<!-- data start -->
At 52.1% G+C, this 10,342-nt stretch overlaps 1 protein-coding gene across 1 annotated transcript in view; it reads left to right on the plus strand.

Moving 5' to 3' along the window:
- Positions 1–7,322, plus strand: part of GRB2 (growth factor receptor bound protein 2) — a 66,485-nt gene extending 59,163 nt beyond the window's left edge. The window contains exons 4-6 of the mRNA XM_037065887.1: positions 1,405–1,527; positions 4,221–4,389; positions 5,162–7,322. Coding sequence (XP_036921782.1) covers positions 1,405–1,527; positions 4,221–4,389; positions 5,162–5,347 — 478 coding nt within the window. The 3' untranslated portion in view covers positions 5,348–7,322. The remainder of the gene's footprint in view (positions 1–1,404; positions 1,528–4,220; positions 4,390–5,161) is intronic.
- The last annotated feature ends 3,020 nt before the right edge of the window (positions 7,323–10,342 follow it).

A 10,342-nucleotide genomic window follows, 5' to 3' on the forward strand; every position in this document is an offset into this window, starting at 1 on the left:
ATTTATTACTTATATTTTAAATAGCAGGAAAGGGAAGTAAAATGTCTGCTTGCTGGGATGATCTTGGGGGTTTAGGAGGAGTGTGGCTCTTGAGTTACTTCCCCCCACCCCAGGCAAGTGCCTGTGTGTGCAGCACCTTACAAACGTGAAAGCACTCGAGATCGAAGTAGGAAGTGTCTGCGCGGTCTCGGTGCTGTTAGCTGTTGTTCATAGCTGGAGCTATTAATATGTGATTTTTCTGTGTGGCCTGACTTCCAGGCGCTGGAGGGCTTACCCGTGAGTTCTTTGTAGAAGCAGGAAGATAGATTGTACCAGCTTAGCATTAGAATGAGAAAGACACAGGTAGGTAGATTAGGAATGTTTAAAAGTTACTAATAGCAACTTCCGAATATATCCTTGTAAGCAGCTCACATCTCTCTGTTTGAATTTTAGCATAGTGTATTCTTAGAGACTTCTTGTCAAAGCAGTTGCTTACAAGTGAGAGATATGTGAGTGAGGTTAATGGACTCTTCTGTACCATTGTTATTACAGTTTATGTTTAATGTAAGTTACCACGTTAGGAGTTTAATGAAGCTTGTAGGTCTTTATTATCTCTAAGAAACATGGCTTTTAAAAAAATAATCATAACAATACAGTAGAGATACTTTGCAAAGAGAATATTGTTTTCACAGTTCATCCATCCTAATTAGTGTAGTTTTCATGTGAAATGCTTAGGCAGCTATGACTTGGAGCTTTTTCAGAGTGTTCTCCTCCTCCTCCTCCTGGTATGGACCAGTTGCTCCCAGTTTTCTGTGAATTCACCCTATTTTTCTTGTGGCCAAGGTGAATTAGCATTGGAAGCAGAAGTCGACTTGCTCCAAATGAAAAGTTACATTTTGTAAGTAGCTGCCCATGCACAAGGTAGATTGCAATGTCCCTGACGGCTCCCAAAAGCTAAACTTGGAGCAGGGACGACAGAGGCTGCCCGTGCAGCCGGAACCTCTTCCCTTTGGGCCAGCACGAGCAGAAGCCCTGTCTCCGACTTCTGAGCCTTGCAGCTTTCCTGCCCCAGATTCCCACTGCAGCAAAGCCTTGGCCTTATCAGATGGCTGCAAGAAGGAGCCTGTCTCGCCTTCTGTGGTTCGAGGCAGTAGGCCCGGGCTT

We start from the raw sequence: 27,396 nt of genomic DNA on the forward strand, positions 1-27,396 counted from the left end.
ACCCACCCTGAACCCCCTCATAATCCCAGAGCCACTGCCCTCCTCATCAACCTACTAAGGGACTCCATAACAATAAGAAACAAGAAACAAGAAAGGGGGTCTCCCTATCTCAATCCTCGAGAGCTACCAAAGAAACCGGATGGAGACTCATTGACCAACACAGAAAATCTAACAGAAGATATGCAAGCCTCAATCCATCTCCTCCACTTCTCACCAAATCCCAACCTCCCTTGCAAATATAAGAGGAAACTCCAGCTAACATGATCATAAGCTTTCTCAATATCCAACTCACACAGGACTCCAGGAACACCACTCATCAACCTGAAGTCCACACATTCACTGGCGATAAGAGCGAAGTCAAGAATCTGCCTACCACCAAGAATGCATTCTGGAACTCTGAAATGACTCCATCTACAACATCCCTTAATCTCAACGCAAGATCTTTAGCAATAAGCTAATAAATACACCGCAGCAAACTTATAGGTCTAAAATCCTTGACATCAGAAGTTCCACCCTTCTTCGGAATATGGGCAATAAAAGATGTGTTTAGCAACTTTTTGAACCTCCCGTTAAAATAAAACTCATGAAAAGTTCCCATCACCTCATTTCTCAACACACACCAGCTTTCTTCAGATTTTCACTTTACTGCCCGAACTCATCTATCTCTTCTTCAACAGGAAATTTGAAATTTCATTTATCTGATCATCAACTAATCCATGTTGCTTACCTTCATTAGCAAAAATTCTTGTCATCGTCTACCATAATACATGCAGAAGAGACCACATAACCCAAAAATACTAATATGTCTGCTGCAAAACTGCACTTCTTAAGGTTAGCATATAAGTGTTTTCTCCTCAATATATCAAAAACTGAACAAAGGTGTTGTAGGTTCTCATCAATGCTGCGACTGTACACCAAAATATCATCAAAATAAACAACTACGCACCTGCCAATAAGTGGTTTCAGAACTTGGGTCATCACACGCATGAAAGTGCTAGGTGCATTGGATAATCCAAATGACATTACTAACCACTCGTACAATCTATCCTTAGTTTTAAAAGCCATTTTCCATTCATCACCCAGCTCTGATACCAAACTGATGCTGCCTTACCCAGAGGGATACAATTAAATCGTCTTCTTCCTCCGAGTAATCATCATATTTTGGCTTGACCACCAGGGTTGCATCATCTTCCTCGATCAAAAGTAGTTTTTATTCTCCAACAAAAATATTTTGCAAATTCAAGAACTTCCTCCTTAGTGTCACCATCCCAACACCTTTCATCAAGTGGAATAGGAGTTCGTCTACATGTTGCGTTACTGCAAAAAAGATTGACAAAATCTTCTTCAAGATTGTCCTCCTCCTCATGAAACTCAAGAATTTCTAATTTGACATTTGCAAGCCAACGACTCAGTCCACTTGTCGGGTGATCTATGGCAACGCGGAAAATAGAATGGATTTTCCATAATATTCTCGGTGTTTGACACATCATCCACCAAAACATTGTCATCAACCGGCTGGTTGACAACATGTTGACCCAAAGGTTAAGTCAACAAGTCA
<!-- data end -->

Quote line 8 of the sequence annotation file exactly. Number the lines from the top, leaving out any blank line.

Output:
ACCCACCCTGAACCCCCTCATAATCCCAGAGCCACTGCCCTCCTCATCAACCTACTAAGGGACTCCATAACAATAAGAAACAAGAAACAAGAAAGGGGGTCTCCCTATCTCAATCCTCGAGAGCTACCAAAGAAACCGGATGGAGACTCATTGACCAACACAGAAAATCTAACAGAAGATATGCAAGCCTCAATCCATCTCCTCCACTTCTCACCAAATCCCAACCTCCCTTGCAAATATAAGAGGAAACTCCAGCTAACATGATCATAAGCTTTCTCAATATCCAACTCACACAGGACTCCAGGAACACCACTCATCAACCTGAAGTCCACACATTCACTGGCGATAAGAGCGAAGTCAAGAATCTGCCTACCACCAAGAATGCATTCTGGAACTCTGAAATGACTCCATCTACAACATCCCTTAATCTCAACGCAAGATCTTTAGCAATAAGCTAATAAATACACCGCAGCAAACTTATAGGTCTAAAATCCTTGACATCAGAAGTTCCACCCTTCTTCGGAATATGGGCAATAAAAGATGTGTTTAGCAACTTTTTGAACCTCCCGTTAAAATAAAACTCATGAAAAGTTCCCATCACCTCATTTCTCAACACACACCAGCTTTCTTCAGATTTTCACTTTACTGCCCGAACTCATCTATCTCTTCTTCAACAGGAAATTTGAAATTTCATTTATCTGATCATCAACTAATCCATGTTGCTTACCTTCATTAGCAAAAATTCTTGTCATCGTCTACCATAATACATGCAGAAGAGACCACATAACCCAAAAATACTAATATGTCTGCTGCAAAACTGCACTTCTTAAGGTTAGCATATAAGTGTTTTCTCCTCAATATATCAAAAACTGAACAAAGGTGTTGTAGGTTCTCATCAATGCTGCGACTGTACACCAAAATATCATCAAAATAAACAACTACGCACCTGCCAATAAGTGGTTTCAGAACTTGGGTCATCACACGCATGAAAGTGCTAGGTGCATTGGATAATCCAAATGACATTACTAACCACTCGTACAATCTATCCTTAGTTTTAAAAGCCATTTTCCATTCATCACCCAGCTCTGATACCAAACTGATGCTGCCTTACCCAGAGGGATACAATTAAATCGTCTTCTTCCTCCGAGTAATCATCATATTTTGGCTTGACCACCAGGGTTGCATCATCTTCCTCGATCAAAAGTAGTTTTTATTCTCCAACAAAAATATTTTGCAAATTCAAGAACTTCCTCCTTAGTGTCACCATCCCAACACCTTTCATCAAGTGGAATAGGAGTTCGTCTACATGTTGCGTTACTGCAAAAAAGATTGACAAAATCTTCTTCAAGATTGTCCTCCTCCTCATGAAACTCAAGAATTTCTAATTTGACATTTGCAAGCCAACGACTCAGTCCACTTGTCGGGTGATCTATGGCAACGCGGAAAATAGAATGGATTTTCCATAATATTCTCGGTGTTTGACACATCATCCACCAAAACATTGTCATCAACCGGCTGGTTGACAACATGTTGACCCAAAGGTTAAGTCAACAAGTCA